Sidelined USA
Reuniting sidelined athletes with their passions

Resources

Insightful articles for helping permanently-sidelined athletes find a meaningful way forward.

10 Ways to Help Permanently Sidelined Athletes

by Christine Pinalto with Matt Brown, PhD, Sports Psychology

Whether you are a friend, family member, teammate, athletic trainer, or coach of an athlete who has recently been permanently sidelined, the grief of the sidelined athlete can weigh heavy on you as well. You want to help but it can be tough to know what to say or how to ease the pain of the athlete who has experienced such a devastating loss. Following these research-based guidelines, you can support the permanently sidelined athlete in navigating a healthy adjustment to his or her new reality and have a positive impact in the athlete’s emotional recovery.

1.  Open up a line of communication.

Don’t take for granted that grieving athletes know they can talk to you. It means a lot when you directly tell them that you care and communicate that you want to make yourself available. 

2.  Give them license to feel. 

What recently sidelined athletes are going through is a big deal and their loss will take time to grieve. It’s important to listen more than you speak and to resist the temptation to fill the silence with your own “silver lining” comments. Especially at the beginning of the grieving process, focus on acknowledging their feelings and communicating empathy. Offering simple affirming statements like, “I would feel the same way” or simply, “what you're going through is really tough” are helpful in supporting the permanently sidelined athlete work through his/her feelings of grief.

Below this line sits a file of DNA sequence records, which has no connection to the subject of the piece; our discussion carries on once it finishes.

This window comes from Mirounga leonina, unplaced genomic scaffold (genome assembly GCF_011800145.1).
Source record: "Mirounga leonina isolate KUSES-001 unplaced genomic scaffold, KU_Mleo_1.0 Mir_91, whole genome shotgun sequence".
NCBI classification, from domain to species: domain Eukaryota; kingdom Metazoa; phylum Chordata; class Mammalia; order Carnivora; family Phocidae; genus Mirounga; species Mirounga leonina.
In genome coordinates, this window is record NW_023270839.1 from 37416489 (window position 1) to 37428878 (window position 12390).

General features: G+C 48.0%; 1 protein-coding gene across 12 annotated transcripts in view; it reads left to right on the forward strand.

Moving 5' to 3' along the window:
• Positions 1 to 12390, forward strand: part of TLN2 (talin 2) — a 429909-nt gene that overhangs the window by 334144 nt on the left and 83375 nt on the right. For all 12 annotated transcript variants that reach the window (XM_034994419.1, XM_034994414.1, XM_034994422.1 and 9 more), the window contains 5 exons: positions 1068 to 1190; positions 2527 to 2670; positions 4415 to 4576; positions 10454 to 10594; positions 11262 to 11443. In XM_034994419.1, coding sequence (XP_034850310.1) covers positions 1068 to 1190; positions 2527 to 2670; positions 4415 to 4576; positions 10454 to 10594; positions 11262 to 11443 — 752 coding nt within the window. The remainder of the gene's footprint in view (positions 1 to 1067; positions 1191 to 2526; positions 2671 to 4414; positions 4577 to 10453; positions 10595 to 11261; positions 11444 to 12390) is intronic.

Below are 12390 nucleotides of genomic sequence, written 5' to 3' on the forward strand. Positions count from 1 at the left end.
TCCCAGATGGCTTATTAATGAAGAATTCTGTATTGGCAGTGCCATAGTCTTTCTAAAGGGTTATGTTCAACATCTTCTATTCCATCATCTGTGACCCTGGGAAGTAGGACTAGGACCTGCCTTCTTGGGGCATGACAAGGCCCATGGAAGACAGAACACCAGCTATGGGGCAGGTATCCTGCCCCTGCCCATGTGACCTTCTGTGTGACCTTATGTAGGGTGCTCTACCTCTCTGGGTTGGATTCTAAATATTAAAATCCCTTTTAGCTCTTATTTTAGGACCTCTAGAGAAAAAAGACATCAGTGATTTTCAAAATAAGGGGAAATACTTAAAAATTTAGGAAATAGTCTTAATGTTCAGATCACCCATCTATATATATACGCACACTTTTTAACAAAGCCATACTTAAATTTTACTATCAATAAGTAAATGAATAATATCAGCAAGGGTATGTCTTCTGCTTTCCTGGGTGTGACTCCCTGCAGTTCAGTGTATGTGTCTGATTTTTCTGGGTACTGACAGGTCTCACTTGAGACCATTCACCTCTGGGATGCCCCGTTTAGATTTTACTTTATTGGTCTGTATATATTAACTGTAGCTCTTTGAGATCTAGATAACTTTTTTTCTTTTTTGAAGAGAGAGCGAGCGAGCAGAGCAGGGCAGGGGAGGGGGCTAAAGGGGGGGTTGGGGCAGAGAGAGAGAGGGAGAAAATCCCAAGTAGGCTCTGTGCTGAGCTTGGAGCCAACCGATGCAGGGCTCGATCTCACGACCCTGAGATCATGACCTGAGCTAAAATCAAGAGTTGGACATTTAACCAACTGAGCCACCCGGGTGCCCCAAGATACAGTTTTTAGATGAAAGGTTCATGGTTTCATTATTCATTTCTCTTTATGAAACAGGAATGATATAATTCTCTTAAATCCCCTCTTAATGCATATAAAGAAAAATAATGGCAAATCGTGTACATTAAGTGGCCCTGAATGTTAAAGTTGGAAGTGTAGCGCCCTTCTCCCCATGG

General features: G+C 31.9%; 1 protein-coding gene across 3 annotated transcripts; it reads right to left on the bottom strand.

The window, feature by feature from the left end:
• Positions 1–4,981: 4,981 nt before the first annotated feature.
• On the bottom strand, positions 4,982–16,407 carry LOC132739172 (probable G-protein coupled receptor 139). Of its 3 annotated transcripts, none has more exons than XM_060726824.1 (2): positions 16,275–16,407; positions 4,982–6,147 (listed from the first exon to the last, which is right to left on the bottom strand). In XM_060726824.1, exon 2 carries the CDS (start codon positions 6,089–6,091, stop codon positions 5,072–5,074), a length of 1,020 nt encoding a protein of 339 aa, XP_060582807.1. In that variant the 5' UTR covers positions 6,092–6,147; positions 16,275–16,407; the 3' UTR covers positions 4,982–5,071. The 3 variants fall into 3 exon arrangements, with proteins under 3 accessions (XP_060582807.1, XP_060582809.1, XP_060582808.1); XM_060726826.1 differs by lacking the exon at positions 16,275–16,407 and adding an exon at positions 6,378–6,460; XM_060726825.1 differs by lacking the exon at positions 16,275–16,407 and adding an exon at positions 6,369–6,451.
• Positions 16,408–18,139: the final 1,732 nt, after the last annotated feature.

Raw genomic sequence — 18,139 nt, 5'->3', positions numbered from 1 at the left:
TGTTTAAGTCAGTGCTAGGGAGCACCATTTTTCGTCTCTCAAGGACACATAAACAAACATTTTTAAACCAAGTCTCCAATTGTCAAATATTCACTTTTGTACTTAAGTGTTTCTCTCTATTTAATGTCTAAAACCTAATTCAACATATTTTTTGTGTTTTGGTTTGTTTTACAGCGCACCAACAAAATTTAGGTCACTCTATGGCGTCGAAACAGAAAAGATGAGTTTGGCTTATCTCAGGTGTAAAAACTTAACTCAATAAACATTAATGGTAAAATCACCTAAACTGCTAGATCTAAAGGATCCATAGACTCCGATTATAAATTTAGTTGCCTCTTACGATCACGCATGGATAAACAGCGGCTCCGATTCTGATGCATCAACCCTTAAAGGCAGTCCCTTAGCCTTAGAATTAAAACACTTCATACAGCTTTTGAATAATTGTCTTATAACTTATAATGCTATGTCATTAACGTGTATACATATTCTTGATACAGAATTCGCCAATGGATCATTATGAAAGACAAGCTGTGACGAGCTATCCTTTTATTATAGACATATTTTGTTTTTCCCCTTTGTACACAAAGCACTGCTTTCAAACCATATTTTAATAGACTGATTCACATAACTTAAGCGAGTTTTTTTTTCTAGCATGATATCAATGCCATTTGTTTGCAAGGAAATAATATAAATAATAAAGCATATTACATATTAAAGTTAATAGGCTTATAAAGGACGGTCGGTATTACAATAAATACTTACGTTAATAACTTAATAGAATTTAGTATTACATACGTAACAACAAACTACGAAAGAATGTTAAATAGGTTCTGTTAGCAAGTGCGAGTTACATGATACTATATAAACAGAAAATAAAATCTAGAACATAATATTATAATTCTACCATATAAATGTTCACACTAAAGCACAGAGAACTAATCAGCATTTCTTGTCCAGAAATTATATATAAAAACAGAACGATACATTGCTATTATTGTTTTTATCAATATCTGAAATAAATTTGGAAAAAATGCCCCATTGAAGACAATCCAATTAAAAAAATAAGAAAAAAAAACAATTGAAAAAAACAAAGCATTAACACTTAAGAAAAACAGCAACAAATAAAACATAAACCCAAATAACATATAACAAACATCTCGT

3.  Be patient and show grace. 

You can’t rush grief. Realize that permanently sidelined athletes may struggle to feel like their normal selves. They may be moody or cranky out of the blue. This is normal. Show that you care and ask them if they are okay. They may not realize the way they are coming across and may just need to talk about what’s really on their mind. 

4.  Understand there may be isolating tendencies but know when to give a little push.

Sometimes the sidelined athlete is going to benefit from being around others and sometimes he/she is just going to want to be left alone. Alone time is an important part of the healing process. However, sometimes someone who is grieving can get stuck in that space and not have the motivation to pull out. If you sense this is happening, pursue them, invite them to do something, and if it comes down to it, show up at their place and *insist* on getting out together. A healthy “push” may be just the thing that is needed.

5.  Encourage them to take it day by day. 

Remind the sidelined athlete that some days are going to be harder than others. If it’s a bad day, remind them better days are coming. Encourage them, “Yes, it’s really hard right now, but it’s going to be alright. It won’t always be as hard as it is right now.”

6.  Help them focus on physical recovery and encourage physical activity.

Encourage sidelined athletes to get back on their feet and get moving. Invite them to throw a ball around, go for a jog, go for bike ride, etc. Physical activity is key to reducing tendencies toward depression. Be sensitive to the fact that re-engaging with their own sport is probably not helpful right away. (The sidelined basketball player, for example, probably wants nothing to do with shooting hoops at the park.) Offer another idea, something that isn’t a reminder of what they’ve lost, and do the activity with them.